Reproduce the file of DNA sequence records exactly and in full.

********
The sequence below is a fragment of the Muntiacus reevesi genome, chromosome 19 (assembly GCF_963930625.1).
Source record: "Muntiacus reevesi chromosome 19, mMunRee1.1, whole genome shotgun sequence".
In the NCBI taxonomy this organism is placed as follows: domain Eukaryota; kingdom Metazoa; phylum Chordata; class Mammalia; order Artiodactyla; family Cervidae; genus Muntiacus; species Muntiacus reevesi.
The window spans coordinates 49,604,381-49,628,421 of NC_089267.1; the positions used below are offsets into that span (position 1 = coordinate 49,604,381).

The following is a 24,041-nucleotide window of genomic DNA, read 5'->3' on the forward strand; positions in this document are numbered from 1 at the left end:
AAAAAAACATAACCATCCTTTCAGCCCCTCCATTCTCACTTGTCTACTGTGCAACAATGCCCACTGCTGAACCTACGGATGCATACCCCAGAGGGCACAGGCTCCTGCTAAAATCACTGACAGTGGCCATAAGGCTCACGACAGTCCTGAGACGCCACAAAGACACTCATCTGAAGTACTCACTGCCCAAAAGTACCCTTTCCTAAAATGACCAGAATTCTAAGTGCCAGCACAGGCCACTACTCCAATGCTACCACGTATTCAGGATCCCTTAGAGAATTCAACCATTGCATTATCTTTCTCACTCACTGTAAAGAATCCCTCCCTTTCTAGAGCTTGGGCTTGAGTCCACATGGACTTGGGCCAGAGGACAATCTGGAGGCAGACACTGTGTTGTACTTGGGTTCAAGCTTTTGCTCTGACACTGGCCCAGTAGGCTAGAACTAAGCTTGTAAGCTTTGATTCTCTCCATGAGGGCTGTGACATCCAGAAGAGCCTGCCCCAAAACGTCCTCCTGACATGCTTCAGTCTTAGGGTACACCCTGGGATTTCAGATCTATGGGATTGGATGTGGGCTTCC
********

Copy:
The sequence below is a fragment of the Muntiacus reevesi genome, chromosome 19 (assembly GCF_963930625.1).
Source record: "Muntiacus reevesi chromosome 19, mMunRee1.1, whole genome shotgun sequence".
In the NCBI taxonomy this organism is placed as follows: domain Eukaryota; kingdom Metazoa; phylum Chordata; class Mammalia; order Artiodactyla; family Cervidae; genus Muntiacus; species Muntiacus reevesi.
The window spans coordinates 49,604,381-49,628,421 of NC_089267.1; the positions used below are offsets into that span (position 1 = coordinate 49,604,381).

The following is a 24,041-nucleotide window of genomic DNA, read 5'->3' on the forward strand; positions in this document are numbered from 1 at the left end:
AAAAAAACATAACCATCCTTTCAGCCCCTCCATTCTCACTTGTCTACTGTGCAACAATGCCCACTGCTGAACCTACGGATGCATACCCCAGAGGGCACAGGCTCCTGCTAAAATCACTGACAGTGGCCATAAGGCTCACGACAGTCCTGAGACGCCACAAAGACACTCATCTGAAGTACTCACTGCCCAAAAGTACCCTTTCCTAAAATGACCAGAATTCTAAGTGCCAGCACAGGCCACTACTCCAATGCTACCACGTATTCAGGATCCCTTAGAGAATTCAACCATTGCATTATCTTTCTCACTCACTGTAAAGAATCCCTCCCTTTCTAGAGCTTGGGCTTGAGTCCACATGGACTTGGGCCAGAGGACAATCTGGAGGCAGACACTGTGTTGTACTTGGGTTCAAGCTTTTGCTCTGACACTGGCCCAGTAGGCTAGAACTAAGCTTGTAAGCTTTGATTCTCTCCATGAGGGCTGTGACATCCAGAAGAGCCTGCCCCAAAACGTCCTCCTGACATGCTTCAGTCTTAGGGTACACCCTGGGATTTCAGATCTATGGGATTGGATGTGGGCTTCC